In teaching my class on apologetics for evangelism at Wheaton this term I am daily afforded the joy of thinking about how to defend the faith in a Western, and increasingly postmodern, context. One figure in the twentieth century stands out as the most influential person in the West for my thinking about culture, gospel, and communication with modern man. I refer to the late missionary theologian Lesslie Newbigin.
Newbigin served as general secretary of the International Missionary Council and as the associate general secretary of the World Council of Churches. He is the author of many helpful books, most still in print. He was a Reformed biblical thinker who served in India for many years and then returned to Great Britain, where he wrote, taught, and influenced many Christian leaders around the globe for several more decades. He died just a few years ago. A spate of doctoral projects are being done on his work even as I read him here in my own study this morning. I believe Newbigin’s corpus of written work is massively important for the church in America. If you have not read him please do so.
The book that I am teaching this week is Foolishness to the Greeks: The Gospel and Western Culture (Eerdmans, 1984). Originally these six chapters were Warfield Lectures given at Princeton Theological Seminary in 1983. They are magnificent and ground-breaking essays that provide an answer to the question: "What is involved in a missionary encounter between the gospel and the way of perceiving, thinking and living that we call ‘modern Western culture?’"
Newbigin sees two approaches to this question that have consistently failed the church in its missional and apolgetical effort. First, there was the classical liberal response. It saw missions as virtually absorbed in the spread of the scientific advances of Western culture itself. But at the opposite end of this spectrum have been the conservative evangelicals who were quite often unaware of their own cultural conditioning. For this reason they were very often guilty of confusing the gospel with the American way of life. One real weakness in the conservative camp has been the consistent identification of the gospel with "traditional cultural forms." While this was being done over the past century young people in the West were turning away from these same forms under the pervasive influence of "modernization." Newbigin adds that the sad effect of this conservative approach, "was to identify the gospel with conservative elements in society."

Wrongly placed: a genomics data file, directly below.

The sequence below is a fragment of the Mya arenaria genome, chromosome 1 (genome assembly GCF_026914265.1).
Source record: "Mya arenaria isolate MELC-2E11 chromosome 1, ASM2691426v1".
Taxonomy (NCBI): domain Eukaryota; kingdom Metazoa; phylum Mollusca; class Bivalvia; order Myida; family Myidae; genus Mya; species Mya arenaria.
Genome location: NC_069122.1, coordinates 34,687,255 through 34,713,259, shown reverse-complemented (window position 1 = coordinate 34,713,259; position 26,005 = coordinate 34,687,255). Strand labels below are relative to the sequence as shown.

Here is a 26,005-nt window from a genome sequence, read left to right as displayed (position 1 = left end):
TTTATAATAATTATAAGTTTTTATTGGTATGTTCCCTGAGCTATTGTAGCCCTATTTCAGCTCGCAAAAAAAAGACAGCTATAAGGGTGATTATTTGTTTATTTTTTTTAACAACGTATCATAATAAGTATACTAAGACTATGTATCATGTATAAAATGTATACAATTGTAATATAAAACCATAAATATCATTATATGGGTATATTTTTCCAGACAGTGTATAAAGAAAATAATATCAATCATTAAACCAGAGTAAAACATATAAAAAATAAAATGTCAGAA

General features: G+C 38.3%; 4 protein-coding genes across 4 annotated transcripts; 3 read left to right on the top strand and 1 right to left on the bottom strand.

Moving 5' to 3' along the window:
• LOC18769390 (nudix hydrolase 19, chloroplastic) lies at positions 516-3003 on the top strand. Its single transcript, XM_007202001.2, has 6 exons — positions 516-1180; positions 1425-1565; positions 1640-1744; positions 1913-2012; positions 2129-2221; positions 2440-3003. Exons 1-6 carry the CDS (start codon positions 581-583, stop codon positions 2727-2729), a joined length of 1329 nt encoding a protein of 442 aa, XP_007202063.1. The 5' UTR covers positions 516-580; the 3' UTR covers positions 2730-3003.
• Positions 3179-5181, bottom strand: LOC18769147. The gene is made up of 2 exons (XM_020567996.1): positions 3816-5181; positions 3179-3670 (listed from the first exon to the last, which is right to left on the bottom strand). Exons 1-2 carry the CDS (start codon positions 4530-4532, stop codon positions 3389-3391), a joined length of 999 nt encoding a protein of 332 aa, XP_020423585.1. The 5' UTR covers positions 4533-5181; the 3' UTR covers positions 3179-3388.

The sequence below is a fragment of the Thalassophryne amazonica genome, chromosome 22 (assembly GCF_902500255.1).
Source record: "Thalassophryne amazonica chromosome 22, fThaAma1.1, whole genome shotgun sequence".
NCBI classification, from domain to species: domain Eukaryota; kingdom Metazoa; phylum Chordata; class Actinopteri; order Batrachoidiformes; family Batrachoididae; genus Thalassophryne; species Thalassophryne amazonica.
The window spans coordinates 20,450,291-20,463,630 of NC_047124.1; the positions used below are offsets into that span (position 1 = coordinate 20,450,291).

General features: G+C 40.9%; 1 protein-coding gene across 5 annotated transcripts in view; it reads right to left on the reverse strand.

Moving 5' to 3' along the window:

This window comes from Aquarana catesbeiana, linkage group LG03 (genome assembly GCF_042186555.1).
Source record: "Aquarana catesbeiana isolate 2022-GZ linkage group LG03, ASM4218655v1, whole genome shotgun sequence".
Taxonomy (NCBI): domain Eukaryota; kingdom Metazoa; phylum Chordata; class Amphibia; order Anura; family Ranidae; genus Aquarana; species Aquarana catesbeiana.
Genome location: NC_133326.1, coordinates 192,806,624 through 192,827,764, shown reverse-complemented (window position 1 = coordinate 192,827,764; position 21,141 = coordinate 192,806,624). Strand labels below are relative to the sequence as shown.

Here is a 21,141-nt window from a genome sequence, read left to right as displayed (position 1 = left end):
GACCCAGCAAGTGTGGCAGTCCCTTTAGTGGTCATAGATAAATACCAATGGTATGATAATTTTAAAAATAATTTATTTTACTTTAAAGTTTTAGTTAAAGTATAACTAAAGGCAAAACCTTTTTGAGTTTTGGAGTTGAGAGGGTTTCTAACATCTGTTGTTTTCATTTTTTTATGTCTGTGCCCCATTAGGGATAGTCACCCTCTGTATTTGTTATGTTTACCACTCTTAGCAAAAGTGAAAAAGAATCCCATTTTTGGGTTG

It is this very "identification" of the gospel with the values and techniques of Western culture that goes almost unchallenged in modern conservative churches. We assume way too much about our view of the gospel and how it relates to our culture. We adopt the culture uncritically and then assume the way we hear the good news is pretty much the way ancient believers also heard it. While missiologists have been preparing overseas missionaries to explore the problems of contextualization (so they can relate to their host culture that they will seek to evangelize) the church in America has done very little to understand and judge the widespread, powerful and persuasive culture of the modern West. But this is the very culture that is spreading to the two-thirds world. It is also the culture most resistant to the gospel. It seems to me that the priority should be that those of us who seek to shape the thought and practice of the church in the West must better understand how our culture really works and how the gospel can powerfully relate to it and transform it. I am committed to this kind of hard thought and ongoing discussion. I believe that Reformation & Revival Ministries needs to be one contributor, among many, to this most important process. I pray that I will be a faithful teacher of both gospel and culture. My missional calling demands nothing less.